Social Security Identity Theft

What to do when your unique identification number is compromised.

When it’s comes to identity theft, there’s no piece of information more valuable and essential that your Social Security number. You use it when you get jobs, complete forms at medical offices and other businesses, open bank accounts and get loans and credit cards.

There can be a thousand other people named John Smith, but there’s only one xxx-xx-4891 – at least there’s supposed to be. But when someone steals that unique identification number, it can be one of  the most devastating (and difficult to disprove) forms of identity theft. That’s why you need to take every precaution possible to protect your Social Security number.

How can someone acquire your Social Security number?

In the past, Social Security theft used to require direct physical theft of some kind, like:

  • Stealing your wallet or purse
  • Stealing your mail, such as bank or credit card statements or new checks
  • Digging through your trash to find official documents

The other common way was a phone scam, where they pretended to be someone official and called you to get the number. That evolved into email phishing scams, where a company sent you a request for your number and you provided it.

But in the days of big data breaches, there’s more risk than ever that your Social Security number can be compromised. Any company or government agency that has your Social Security number stored electronically can be hacked. So, there’s more risk than ever for this type of theft.

How do you stop Social Security identity theft?

There are some easy steps you can take to prevent physical theft, as well as theft by phone or email:

  1. Don’t take your Social Security card with you everywhere; ideally, you should store it in a safe or lock box at home.
  2. Have a locked mailbox and pick up your mail promptly, especially if you know you’re receiving something official.
  3. Shred all documents before you throw them away.
  4. Ask medical offices and other companies that have you fill out forms if your Social Security number is really required; if it’s not, leave it blank.
  5. Only give your number over the phone once you have verified the representative you’re talking to is legitimate.
  6. Never email your Social Security number, even if you know the receiver; the email can be intercepted.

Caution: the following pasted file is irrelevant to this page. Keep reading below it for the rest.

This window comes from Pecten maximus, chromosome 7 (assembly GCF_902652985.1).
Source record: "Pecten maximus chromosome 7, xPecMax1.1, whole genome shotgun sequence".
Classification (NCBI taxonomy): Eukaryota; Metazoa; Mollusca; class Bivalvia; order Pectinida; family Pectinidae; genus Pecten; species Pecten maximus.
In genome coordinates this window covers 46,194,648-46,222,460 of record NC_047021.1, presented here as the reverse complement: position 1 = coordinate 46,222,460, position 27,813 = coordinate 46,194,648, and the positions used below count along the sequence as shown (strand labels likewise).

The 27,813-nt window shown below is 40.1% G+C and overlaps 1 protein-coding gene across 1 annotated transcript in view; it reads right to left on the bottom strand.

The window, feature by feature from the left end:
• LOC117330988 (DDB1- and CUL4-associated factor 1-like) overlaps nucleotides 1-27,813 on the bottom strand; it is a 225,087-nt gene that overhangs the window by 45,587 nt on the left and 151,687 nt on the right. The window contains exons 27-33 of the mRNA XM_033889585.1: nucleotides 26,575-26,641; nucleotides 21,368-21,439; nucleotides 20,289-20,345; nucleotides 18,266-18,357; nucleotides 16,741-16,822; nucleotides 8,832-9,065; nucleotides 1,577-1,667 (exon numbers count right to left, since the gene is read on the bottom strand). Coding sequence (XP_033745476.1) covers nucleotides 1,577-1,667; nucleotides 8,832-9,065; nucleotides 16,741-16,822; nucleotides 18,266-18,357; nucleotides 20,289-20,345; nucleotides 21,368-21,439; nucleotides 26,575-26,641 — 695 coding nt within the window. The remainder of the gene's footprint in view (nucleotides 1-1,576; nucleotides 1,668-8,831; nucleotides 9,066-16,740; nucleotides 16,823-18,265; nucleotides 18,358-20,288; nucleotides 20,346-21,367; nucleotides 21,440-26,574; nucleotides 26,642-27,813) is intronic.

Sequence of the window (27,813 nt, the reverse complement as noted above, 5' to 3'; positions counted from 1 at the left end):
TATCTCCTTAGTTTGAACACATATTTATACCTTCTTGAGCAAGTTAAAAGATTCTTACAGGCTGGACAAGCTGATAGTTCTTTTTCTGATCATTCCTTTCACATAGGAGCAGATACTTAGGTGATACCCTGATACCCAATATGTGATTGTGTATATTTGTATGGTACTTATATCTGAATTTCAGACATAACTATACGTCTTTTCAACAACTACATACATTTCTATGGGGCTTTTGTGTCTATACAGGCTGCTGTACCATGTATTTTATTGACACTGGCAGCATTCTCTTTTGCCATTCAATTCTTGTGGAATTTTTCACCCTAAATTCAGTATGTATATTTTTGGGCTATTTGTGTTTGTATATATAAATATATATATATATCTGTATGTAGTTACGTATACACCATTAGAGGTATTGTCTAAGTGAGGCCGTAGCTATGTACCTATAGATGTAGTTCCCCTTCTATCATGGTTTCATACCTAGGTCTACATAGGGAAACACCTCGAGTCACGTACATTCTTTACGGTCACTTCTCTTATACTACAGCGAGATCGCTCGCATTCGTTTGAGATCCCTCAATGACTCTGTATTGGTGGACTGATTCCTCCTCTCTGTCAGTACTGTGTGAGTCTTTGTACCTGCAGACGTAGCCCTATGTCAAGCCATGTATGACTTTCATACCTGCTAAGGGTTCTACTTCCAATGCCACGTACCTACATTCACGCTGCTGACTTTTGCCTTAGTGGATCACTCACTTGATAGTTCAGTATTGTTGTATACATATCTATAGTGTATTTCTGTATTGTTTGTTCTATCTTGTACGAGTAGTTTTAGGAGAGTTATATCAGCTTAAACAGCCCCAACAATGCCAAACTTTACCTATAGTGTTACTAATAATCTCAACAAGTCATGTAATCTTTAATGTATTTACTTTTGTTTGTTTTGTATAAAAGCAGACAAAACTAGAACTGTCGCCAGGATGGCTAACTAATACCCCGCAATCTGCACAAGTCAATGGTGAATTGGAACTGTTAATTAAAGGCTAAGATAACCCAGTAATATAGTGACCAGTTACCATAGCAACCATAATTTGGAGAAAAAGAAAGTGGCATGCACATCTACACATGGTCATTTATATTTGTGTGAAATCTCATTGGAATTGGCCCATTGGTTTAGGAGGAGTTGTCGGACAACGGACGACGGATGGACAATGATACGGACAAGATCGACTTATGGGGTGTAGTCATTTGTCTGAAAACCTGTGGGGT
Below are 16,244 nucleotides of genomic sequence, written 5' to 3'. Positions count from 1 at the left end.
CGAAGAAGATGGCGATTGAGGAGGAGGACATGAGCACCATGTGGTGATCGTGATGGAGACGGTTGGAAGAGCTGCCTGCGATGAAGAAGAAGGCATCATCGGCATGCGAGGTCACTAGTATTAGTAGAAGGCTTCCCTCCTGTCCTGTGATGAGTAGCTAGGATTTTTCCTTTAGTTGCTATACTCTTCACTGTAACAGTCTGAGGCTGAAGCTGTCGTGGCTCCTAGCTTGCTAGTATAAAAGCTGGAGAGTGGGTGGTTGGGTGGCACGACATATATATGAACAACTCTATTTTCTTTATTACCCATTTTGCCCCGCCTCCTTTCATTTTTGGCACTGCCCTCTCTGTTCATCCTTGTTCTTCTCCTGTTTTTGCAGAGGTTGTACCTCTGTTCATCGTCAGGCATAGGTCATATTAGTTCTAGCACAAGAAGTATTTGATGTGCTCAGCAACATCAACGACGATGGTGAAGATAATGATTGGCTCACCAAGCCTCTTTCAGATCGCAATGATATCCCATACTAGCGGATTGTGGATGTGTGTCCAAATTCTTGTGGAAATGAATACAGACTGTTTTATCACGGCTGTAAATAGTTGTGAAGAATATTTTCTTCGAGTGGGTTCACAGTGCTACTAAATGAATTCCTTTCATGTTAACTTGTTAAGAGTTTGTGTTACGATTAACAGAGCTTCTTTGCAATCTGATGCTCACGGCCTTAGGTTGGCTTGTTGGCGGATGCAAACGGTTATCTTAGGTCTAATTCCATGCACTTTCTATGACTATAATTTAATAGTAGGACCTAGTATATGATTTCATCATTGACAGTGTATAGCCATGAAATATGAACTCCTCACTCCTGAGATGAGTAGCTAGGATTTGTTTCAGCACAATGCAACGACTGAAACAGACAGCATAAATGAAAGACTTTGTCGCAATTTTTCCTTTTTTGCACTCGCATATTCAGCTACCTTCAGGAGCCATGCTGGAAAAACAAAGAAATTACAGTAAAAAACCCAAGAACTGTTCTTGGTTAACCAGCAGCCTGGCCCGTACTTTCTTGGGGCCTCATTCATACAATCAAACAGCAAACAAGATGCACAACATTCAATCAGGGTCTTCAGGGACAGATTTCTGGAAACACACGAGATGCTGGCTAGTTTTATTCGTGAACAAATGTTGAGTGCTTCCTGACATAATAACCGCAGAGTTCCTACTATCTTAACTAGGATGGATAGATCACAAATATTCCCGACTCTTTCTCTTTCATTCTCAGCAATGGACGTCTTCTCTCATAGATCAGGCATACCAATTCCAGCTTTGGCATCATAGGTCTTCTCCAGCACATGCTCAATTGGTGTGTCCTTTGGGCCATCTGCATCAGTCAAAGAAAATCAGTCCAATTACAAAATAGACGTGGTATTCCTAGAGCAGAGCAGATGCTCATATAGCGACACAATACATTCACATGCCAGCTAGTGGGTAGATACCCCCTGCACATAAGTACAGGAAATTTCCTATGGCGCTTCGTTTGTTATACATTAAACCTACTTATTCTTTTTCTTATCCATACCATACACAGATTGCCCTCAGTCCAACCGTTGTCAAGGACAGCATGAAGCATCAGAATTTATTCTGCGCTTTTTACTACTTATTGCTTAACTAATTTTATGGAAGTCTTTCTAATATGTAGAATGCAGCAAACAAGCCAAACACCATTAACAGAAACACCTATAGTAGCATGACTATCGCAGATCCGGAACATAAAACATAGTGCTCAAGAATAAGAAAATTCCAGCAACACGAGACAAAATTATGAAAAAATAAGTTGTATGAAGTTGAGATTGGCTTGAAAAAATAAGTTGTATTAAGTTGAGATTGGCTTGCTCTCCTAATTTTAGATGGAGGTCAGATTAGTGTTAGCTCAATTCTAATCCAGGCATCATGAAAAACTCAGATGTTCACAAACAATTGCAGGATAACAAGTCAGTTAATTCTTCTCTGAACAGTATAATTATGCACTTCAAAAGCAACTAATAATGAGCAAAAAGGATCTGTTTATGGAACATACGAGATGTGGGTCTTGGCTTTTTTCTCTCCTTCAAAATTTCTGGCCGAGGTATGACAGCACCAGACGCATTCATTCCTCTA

7. Only enter your Social Security number on secured websites that you trust.

Monitoring your Social Security number

Apart from protecting your Social Security number, there are two things you can do to monitor its use:

  1. Review your credit report regularly to see if someone is opening credit cards or loans in your name; this is often a sign that your Social Security number has been compromised.
  2. Go to the to set up a My Social Security account. This will allow you to monitor and alert you if someone tries to order a replacement Social Security card or claim benefits using your number.

What to do if someone steals your Social Security number

Since most business is done electronically these days, it can be pretty much impossible to track down the thief that’s using your number. That’s especially true if it’s taken through a data breach or hack and sold on the dark web.

And once they have your number, the only recourse often to get a new one. Otherwise, the identity thieves will just keep using yours. It is possible to get a new number from the Social Security administration, but be aware that you’ll face some challenges moving forward.

  • Since your credit report is tied to your Social Security number, you’ll have to start from scratch with credit.
  • This can make it hard to get approved for loans and credit cards right after the theft happens; you must build your credit score back up.
  • Your Social Security benefits are also tied to your number, so you’ll need to work with the Social Security Administration to see about transferring them to the new number.

In addition, be aware that proving your number has been stolen can be a challenge. The Social Security Administration doesn’t give out new numbers easily. You must demonstrably show that theft occurred. Identity theft is literally the only reason that they give out new numbers.

And, if you haven’t taken the preventative measures we recommend and someone open’s a My Social Security account in your name, you may have a very difficult time proving that you are the legitimate and rightful original holder of your number. So, make sure to take every step possible to protect your number, because this is the one type of identity theft that you most want to avoid.